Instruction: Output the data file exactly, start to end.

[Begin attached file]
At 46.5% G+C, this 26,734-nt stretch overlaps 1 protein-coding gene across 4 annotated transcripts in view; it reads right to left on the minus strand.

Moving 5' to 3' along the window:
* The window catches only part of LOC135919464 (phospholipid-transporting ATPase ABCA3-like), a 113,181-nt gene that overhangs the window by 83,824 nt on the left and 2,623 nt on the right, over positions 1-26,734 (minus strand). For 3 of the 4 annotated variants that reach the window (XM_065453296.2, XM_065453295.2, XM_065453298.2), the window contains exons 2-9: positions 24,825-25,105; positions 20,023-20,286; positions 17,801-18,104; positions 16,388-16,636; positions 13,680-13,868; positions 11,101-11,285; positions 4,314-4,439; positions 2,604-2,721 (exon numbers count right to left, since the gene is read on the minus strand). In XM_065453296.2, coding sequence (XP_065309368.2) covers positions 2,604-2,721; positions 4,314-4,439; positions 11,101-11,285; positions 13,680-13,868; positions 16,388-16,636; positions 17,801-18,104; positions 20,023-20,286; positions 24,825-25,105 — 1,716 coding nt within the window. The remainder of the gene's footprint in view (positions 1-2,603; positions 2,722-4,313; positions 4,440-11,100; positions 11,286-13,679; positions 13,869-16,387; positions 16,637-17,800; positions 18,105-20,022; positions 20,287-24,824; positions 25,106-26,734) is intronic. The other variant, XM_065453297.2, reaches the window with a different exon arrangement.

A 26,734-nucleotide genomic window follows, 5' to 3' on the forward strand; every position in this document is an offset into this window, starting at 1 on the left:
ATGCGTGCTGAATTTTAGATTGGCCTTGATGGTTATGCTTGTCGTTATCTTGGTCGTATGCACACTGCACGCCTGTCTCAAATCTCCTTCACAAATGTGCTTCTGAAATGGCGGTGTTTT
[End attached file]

At 46.5% G+C, this 26,734-nt stretch overlaps 1 protein-coding gene across 4 annotated transcripts in view; it reads right to left on the minus strand.

Moving 5' to 3' along the window:
* The window catches only part of LOC135919464 (phospholipid-transporting ATPase ABCA3-like), a 113,181-nt gene that overhangs the window by 83,824 nt on the left and 2,623 nt on the right, over positions 1-26,734 (minus strand). For 3 of the 4 annotated variants that reach the window (XM_065453296.2, XM_065453295.2, XM_065453298.2), the window contains exons 2-9: positions 24,825-25,105; positions 20,023-20,286; positions 17,801-18,104; positions 16,388-16,636; positions 13,680-13,868; positions 11,101-11,285; positions 4,314-4,439; positions 2,604-2,721 (exon numbers count right to left, since the gene is read on the minus strand). In XM_065453296.2, coding sequence (XP_065309368.2) covers positions 2,604-2,721; positions 4,314-4,439; positions 11,101-11,285; positions 13,680-13,868; positions 16,388-16,636; positions 17,801-18,104; positions 20,023-20,286; positions 24,825-25,105 — 1,716 coding nt within the window. The remainder of the gene's footprint in view (positions 1-2,603; positions 2,722-4,313; positions 4,440-11,100; positions 11,286-13,679; positions 13,869-16,387; positions 16,637-17,800; positions 18,105-20,022; positions 20,287-24,824; positions 25,106-26,734) is intronic. The other variant, XM_065453297.2, reaches the window with a different exon arrangement.

A 26,734-nucleotide genomic window follows, 5' to 3' on the forward strand; every position in this document is an offset into this window, starting at 1 on the left:
ATGCGTGCTGAATTTTAGATTGGCCTTGATGGTTATGCTTGTCGTTATCTTGGTCGTATGCACACTGCACGCCTGTCTCAAATCTCCTTCACAAATGTGCTTCTGAAATGGCGGTGTTTT